Hours after the Taliban disrupted women’s protest at gun points in Kabul today, the group announced their provisional government that does not include women. The Ministry of Women’s Affairs did not appear on their list of ministries and is most likely to be abolished. A new ministry was added to the list – the Ministry of Virtue and Vice that the Taliban had during their ruling in the 1990s which was notorious for enforcing their edicts on the people.
Since the Taliban takeover of the government, Taliban announced that women cannot work in high ranking posts in the new government, women as civil servants were ordered to stay home until further notice, and co-education has been banned in public and private universities. The universities opened yesterday with classes segregated by gender. Just like when the Taliban was in power in the 1990s, this time as they were taking each district and province, they banned music once again as well.
Despite the fluid and uncertain situation and at grave risks to their lives, Afghan women have held protests and marches for several days starting in Herat, Kabul, and today expanding to Mazar-e-Sharif in the north of the country too. Afghan women are demanding their equal rights be preserved, their achievements of the past 20 years be built upon, and that without women’s meaningful participation, the government cannot function.
Today, another massive protest was held in Kabul against Pakistan’s interference in Afghanistan after the head of Pakistani intelligence agency visited Kabul to meet with the Taliban leadership. According to different accounts of individuals from the protest, thousands of women demonstrated against the visit and interference of Pakistan in Afghanistan. Some Afghan men joined the march to the embassy of Pakistan as well. Heavily armed Taliban broke up the demonstration today as well by shooting their guns into the air.
Similarly in Kabul, as women marched towards the Presidential Palace and the Ministry of Foreign Affairs in their protest on September 4th, Taliban fired their guns into the air, beating up women and injuring one on her fore head. Taliban also used tear gas against the protesters. Some women protestors shared videos in which women were not allowed by the Taliban to join the protests. They were guarded at a parking lot by the Taliban.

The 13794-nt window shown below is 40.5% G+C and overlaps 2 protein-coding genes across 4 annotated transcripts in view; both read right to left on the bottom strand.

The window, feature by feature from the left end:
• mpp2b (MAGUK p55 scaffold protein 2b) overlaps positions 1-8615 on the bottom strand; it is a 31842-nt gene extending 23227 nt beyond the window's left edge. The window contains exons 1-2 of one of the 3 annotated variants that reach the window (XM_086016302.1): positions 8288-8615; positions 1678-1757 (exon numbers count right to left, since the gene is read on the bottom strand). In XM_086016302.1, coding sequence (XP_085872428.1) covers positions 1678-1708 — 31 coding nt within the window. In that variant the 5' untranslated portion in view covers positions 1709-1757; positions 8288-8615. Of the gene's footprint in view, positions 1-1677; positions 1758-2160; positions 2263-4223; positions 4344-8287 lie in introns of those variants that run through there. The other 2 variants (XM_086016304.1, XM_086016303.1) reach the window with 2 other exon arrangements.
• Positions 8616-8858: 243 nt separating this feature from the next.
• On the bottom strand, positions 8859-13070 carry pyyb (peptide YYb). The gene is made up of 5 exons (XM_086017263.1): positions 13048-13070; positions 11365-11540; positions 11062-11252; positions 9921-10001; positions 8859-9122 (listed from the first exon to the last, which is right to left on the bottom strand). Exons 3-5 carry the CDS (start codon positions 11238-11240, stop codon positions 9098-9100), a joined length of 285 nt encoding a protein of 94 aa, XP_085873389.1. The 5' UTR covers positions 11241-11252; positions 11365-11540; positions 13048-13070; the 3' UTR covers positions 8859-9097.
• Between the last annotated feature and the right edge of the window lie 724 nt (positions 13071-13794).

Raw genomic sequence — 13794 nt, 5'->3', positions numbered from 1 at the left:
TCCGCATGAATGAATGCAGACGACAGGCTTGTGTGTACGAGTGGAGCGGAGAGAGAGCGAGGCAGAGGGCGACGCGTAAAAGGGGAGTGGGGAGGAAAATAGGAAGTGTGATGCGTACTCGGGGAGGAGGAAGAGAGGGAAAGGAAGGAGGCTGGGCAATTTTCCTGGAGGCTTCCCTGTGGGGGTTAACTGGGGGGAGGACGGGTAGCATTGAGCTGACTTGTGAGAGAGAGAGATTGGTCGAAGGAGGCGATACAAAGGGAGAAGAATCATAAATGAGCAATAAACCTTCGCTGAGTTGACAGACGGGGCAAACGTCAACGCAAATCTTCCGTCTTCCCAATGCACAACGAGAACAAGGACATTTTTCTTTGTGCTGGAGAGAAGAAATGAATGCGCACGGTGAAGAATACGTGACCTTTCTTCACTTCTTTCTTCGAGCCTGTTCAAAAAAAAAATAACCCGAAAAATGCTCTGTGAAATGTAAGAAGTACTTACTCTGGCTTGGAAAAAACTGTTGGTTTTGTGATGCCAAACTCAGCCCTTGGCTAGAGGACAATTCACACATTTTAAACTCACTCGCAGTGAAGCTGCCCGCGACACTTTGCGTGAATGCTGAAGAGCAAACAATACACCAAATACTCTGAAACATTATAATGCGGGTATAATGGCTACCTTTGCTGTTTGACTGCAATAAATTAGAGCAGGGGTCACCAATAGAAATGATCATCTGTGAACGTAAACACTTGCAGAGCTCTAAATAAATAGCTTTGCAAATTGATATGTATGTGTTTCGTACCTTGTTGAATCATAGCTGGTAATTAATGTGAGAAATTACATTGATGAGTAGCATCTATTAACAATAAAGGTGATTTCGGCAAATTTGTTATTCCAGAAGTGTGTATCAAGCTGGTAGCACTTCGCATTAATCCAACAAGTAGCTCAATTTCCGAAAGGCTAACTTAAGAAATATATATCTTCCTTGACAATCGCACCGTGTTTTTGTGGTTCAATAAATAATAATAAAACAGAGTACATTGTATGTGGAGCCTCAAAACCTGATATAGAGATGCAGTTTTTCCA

Unlike the 1990s, the Taliban faces a resolute, better connected, and more informed public, especially the women who are determined to continue to fight for their rights. On September 4, in one of the first protests, Taliban whipped and lashed women by an electric cord as they were marching on the streets of Kabul, demanding representation and equal rights. The next day the women were out marching again. The barbarity of flogging people in public appears to be the same, as it was in the 1990s.
Afghan men and women as well as those outside the country have been amazed at the courage of Afghan women protesting in the face of heavily armed Taliban forces. Many social media accounts applaud the bravery of Afghan women for standing up for their rights at a time when they are told to stay put in their homes. During this difficult transition, one that many still wish it was simply a bad dream, the Afghan women have shown that they will not stay silent and will continue to demand their rights.
While life remains uncertain and difficult for all Afghans, especially women as they once again fight for their existence, it is clear for now that Afghan women are determined, on their own, to continue their fight to march forward and not go back to a time when they were confined to their homes, with no rights to education, employment or political representation.